The production was developed with gender neutrality in mind. The performance encourages casts of different gender expressions and the entire company has been formed through gender-blind casting.

Featuring music and lyrics by Anna DeNoia and arranged/orchestrated by Joshua Villa, the show masterfully weaves together musical genres to create an evening of laughter, romantic resilience and lessons learned. Open, Stay will be directed by Broadway veteran Mindy Cooper with music direction by Graham Sobelman. 

Listen to excerpts from Open, Stay on the show’s website. 

Painting, multi-colored
Courtesy artwork.

Adult tickets are $15, faculty/staff tickets are $12 and student/senior tickets are $5. Tickets are available at the Mondavi Center Ticket Office in person or by calling 530-754-2787 between noon and 5 p.m., Tuesday through Friday. Tickets are also available online here.

At Pitzer this weekend

Student Chamber Ensembles

June 8, 12:05 p.m. - 2:30 p.m., Recital Hall, Ann E. Pitzer Center, a Shinkoskey Noon Concert, free

The program includes Steve Reich: NY Counterpoint for 11 Clarinets and other works. 

Pusaka Sunda celebrates Henry Spiller’s Career

June 10, 2 – 4 p.m., Recital Hall, Ann E. Pitzer Center, free

Gamelan musicians rehearse at UC Davis
Spiller confers with Gamelan musicians in 2015. (Karin Higgins/UC Davis)

Pusaka Sunda, directed by Burhan Sukarma, will present a concert of Sundanese music and dance from West Java, Indonesia, featuring guest performers Ani Sukmawati, Rina Oesman, and Yusdiana. The concert marks the retirement of Professor of Music Henry Spiller, who has taught at UC Davis since 2005, including directing UC Davis’s Gamelan ensemble for much of that time. Spiller’s teaching and research focus on the performing arts of West Java. Pusaka Sunda’s performance will feature several of Spiller’s most influential teachers and consultants, including Undang Sumarna (UC Santa Cruz), Burhan Sukarma (Pusaka Sunda), and guest artist Yusdiana (with whom Spiller studied during Fulbright research in West Java, 1998–99).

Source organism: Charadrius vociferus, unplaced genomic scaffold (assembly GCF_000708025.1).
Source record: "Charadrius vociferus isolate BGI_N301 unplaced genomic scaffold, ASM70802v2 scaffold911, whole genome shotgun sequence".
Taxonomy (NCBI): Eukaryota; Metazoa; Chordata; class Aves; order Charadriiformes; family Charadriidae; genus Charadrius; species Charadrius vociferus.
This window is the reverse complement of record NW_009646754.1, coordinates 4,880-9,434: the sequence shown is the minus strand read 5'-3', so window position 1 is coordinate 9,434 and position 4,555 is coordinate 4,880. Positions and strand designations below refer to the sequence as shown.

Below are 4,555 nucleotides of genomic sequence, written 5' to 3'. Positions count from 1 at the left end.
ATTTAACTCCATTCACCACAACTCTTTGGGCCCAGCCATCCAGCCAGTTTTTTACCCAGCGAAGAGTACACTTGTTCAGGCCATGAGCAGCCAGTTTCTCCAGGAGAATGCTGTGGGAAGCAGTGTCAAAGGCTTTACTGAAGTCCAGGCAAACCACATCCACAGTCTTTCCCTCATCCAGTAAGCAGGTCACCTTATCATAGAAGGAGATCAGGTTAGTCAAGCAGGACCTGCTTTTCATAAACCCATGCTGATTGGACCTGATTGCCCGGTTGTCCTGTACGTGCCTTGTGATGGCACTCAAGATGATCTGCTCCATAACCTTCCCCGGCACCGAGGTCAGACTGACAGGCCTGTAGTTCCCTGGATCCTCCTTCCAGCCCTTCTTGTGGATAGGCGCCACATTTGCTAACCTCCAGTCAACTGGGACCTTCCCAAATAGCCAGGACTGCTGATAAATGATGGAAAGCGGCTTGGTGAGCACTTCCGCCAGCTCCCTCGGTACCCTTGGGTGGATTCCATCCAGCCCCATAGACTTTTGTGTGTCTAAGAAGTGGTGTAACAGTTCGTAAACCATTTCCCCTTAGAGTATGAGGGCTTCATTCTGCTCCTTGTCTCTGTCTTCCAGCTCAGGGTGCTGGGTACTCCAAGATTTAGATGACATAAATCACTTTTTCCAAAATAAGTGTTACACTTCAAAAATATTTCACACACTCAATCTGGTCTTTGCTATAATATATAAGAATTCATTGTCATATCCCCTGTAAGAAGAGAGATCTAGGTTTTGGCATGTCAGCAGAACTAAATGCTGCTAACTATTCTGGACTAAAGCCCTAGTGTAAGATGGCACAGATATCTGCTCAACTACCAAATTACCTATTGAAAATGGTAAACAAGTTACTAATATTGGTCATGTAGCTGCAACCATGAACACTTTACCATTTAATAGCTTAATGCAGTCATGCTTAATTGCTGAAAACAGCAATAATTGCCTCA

Choruses of UC Davis: 'Full Circle' at Mondavi

June 8, 7 – 8 p.m., Jackson Hall, Mondavi Center, $12 Students and Children, $24 Adults (Open Seating)

The program includes Florence Price: Song of Hope, Price: Resignation conducted by undergraduate music major Natalie Laurie, Amy Beach: The Chambered Nautilus for Chorus and Orchestra, Trad. / Arr. J. David Moore: Will the Circle Be Unbroken, Hildegard von Bingen: O virtus sapientie, J.S. Bach: Chorale from Jesu, meine Freude, BWV 227 and Stephen Paulus: The Road Home.

Purchase tickets here

WHAT DEATH DOES: Time, Scale and Anonymity at Verge

June 10 - Sept. 17, opening reception June 10, 5 – 8 p.m., lecture July 22, 2 p.m., Verge Center for the Arts, 625 S St., Sacramento 95811 

Image for Kaltenbach exhibit at Verge in golden colors

What death does: What Death Does, 18x24,” Stephen Kaltenbach (Courtesy, Verge)

Verge Center for the Arts announces its second solo exhibition by Stephen Kaltenbach, an alum of UC Davis and a recent exhibitor at the Manetti Shrem Museum of Art.